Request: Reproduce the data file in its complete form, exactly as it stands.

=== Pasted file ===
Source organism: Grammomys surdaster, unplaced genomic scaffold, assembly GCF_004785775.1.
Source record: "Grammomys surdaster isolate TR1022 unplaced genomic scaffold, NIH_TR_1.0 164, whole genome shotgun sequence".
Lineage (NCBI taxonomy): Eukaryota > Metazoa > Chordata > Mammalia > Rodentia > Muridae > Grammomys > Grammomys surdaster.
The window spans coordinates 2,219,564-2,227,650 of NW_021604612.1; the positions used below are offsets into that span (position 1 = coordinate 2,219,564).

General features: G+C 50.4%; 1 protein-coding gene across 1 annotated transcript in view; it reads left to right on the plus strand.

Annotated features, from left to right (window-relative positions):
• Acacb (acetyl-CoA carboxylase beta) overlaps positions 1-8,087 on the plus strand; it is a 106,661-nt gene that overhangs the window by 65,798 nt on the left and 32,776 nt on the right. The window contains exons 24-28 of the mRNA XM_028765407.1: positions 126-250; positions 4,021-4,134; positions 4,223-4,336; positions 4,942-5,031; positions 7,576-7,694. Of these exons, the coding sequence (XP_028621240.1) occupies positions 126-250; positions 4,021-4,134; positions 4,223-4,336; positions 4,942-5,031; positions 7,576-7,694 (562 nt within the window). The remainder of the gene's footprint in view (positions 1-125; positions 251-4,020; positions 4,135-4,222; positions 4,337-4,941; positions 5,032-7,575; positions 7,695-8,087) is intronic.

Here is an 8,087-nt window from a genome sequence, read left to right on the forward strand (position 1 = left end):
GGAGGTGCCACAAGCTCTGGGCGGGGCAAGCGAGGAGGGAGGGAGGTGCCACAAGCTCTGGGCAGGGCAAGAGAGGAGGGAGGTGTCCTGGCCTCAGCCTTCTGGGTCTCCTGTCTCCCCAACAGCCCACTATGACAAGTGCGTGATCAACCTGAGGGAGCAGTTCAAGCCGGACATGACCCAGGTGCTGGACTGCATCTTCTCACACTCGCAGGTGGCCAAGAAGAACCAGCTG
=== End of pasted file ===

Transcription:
Source organism: Grammomys surdaster, unplaced genomic scaffold, assembly GCF_004785775.1.
Source record: "Grammomys surdaster isolate TR1022 unplaced genomic scaffold, NIH_TR_1.0 164, whole genome shotgun sequence".
Lineage (NCBI taxonomy): Eukaryota > Metazoa > Chordata > Mammalia > Rodentia > Muridae > Grammomys > Grammomys surdaster.
The window spans coordinates 2,219,564-2,227,650 of NW_021604612.1; the positions used below are offsets into that span (position 1 = coordinate 2,219,564).

General features: G+C 50.4%; 1 protein-coding gene across 1 annotated transcript in view; it reads left to right on the plus strand.

Annotated features, from left to right (window-relative positions):
• Acacb (acetyl-CoA carboxylase beta) overlaps positions 1-8,087 on the plus strand; it is a 106,661-nt gene that overhangs the window by 65,798 nt on the left and 32,776 nt on the right. The window contains exons 24-28 of the mRNA XM_028765407.1: positions 126-250; positions 4,021-4,134; positions 4,223-4,336; positions 4,942-5,031; positions 7,576-7,694. Of these exons, the coding sequence (XP_028621240.1) occupies positions 126-250; positions 4,021-4,134; positions 4,223-4,336; positions 4,942-5,031; positions 7,576-7,694 (562 nt within the window). The remainder of the gene's footprint in view (positions 1-125; positions 251-4,020; positions 4,135-4,222; positions 4,337-4,941; positions 5,032-7,575; positions 7,695-8,087) is intronic.

Here is an 8,087-nt window from a genome sequence, read left to right on the forward strand (position 1 = left end):
GGAGGTGCCACAAGCTCTGGGCGGGGCAAGCGAGGAGGGAGGGAGGTGCCACAAGCTCTGGGCAGGGCAAGAGAGGAGGGAGGTGTCCTGGCCTCAGCCTTCTGGGTCTCCTGTCTCCCCAACAGCCCACTATGACAAGTGCGTGATCAACCTGAGGGAGCAGTTCAAGCCGGACATGACCCAGGTGCTGGACTGCATCTTCTCACACTCGCAGGTGGCCAAGAAGAACCAGCTG